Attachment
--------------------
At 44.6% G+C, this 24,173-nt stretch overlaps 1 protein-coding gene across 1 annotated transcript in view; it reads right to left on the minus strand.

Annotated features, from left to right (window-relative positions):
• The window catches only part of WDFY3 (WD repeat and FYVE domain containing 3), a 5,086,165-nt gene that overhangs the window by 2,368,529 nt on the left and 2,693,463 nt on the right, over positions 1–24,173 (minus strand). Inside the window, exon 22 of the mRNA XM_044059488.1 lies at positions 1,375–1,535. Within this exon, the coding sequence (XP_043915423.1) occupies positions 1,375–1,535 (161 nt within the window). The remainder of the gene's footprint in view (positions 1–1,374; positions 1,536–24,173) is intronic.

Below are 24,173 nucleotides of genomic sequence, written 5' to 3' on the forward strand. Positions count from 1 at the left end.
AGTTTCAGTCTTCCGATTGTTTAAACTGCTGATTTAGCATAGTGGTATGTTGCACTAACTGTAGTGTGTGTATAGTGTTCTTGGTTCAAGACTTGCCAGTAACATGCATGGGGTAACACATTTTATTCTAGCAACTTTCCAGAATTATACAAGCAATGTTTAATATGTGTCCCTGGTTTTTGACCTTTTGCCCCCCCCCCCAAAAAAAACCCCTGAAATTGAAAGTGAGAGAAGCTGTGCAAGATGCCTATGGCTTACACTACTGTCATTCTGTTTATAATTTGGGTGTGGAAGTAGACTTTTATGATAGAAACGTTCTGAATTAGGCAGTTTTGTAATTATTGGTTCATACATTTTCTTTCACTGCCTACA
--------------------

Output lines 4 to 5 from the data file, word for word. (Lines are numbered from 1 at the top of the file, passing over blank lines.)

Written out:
Below are 24,173 nucleotides of genomic sequence, written 5' to 3' on the forward strand. Positions count from 1 at the left end.
AGTTTCAGTCTTCCGATTGTTTAAACTGCTGATTTAGCATAGTGGTATGTTGCACTAACTGTAGTGTGTGTATAGTGTTCTTGGTTCAAGACTTGCCAGTAACATGCATGGGGTAACACATTTTATTCTAGCAACTTTCCAGAATTATACAAGCAATGTTTAATATGTGTCCCTGGTTTTTGACCTTTTGCCCCCCCCCCCAAAAAAAACCCCTGAAATTGAAAGTGAGAGAAGCTGTGCAAGATGCCTATGGCTTACACTACTGTCATTCTGTTTATAATTTGGGTGTGGAAGTAGACTTTTATGATAGAAACGTTCTGAATTAGGCAGTTTTGTAATTATTGGTTCATACATTTTCTTTCACTGCCTACA